The speed used to overtake the cyclists should be barely superior than that group, on that momeent. THAT IS INDISPENSABLE!
    Should be previous knowledge of the points of the route where is safe or not to overtake cyclists.

    2 – To much motorbikes, cars, are constantly staying beside and too close the cyclists groups for photos, TV broadcast or assistance.
    TV broadcast motorbikes should stay in front or behind the group, with safe distance.
    Motorbikes o cars should not advance beside the cyclists for photos or assistance, the assistance cars should stay behind the group and behind the race director’s cars, If there is any mechanical or feed/hydratation needed, the cyclist should slow the speed or wait beside the road until the assistance arrives.
    Should be prohibited team cars to advance besides the cyclists to talk, feed or any moving assistance.
    When there is a cyclist receiving biddons beside a team car, another cars should wait before overtaking that.
    I think they should use he radios freely for comms and hydratation/feeding should be restrict to more numerous road zones, in order to make the in cars feeding not necessary.
    It is possible to create a simple plastic device what make impossible the energy transfer between the car/motorbike assistance and cyclist, in order to discourage the constant visits to the convoy. (ex: a short wire, a single direction opening device where the cyclist needs to push from behind to displace the biddon).

    3 – Sometimes looks like i see team cars competing for a place more near from the cyclists.
    The team cars places should be fixed by some criteria and in case of some changing for any reason during the race, the return to the stabilished places should be pacefull, safe and signalized.

    4 – In case of escape groups, the overtaking of the main group by team cars should be performed only in safe places.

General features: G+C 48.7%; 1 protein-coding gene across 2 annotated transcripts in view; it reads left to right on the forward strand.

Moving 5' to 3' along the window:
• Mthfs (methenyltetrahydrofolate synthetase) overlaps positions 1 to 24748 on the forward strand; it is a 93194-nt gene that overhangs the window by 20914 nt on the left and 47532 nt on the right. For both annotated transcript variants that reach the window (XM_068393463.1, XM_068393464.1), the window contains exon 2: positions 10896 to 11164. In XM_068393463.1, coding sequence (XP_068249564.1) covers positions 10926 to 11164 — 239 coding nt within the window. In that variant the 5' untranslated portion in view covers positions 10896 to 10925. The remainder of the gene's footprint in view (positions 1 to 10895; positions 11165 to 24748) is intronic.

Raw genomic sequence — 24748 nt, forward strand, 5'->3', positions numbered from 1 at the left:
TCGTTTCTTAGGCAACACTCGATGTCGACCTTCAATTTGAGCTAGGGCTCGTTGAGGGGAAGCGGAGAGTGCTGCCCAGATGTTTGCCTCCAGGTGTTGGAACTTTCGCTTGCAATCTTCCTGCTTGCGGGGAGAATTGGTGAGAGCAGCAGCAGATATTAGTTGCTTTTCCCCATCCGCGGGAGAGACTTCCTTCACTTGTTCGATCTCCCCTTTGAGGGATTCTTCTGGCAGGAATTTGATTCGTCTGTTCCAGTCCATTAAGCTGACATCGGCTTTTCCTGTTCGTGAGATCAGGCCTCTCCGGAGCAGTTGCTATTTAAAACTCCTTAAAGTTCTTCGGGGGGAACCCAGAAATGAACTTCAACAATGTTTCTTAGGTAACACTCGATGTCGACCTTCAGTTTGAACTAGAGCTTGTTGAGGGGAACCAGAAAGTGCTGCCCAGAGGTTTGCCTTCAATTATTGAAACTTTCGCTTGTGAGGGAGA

I think it is safer to find detours in case of scapes and reach it without the need of dangerous overtaking of the pelotoon.
    In races placed in very large roads it is a minor problem but a major one in others.
    Should be created a convention to limit the cyclists on only one side of two way roads letting the staff with some space.
    Should be created a convention where the overtakes should be performed only by right or left, always with proper signalization, lights and noise.

    5 – For the danger road zones a llight device with different colours is easy to build and place in a staff motorbike to ride in front of the pelotoons, signalizig a scale of dangers, (ex: Fast Red Strobe = Very Tight Turn).

    The options are numerous, i think that ones above are simple, cheap and effective.
    I wish somebody who can make it work read this.

    Cristiano SIlva Conrado Moreira

    • Hurtin’ Albertan

      Just typed a point by point response to this but it was lost before I posted it. Long and short of my response was that some of your points are already standard in a race. Positioning of cars in the caravan, rules for passing, where motos can/can’t be, etc.

      CT actually has a good post on some of these points that took me forever to find: https://cyclingtips.com/2011/07/le-tour-diary-stage-10-the-race-convoy/

    • wont be long til they get rid of the motor bikes and employ drone cameras that can follow the peleton :)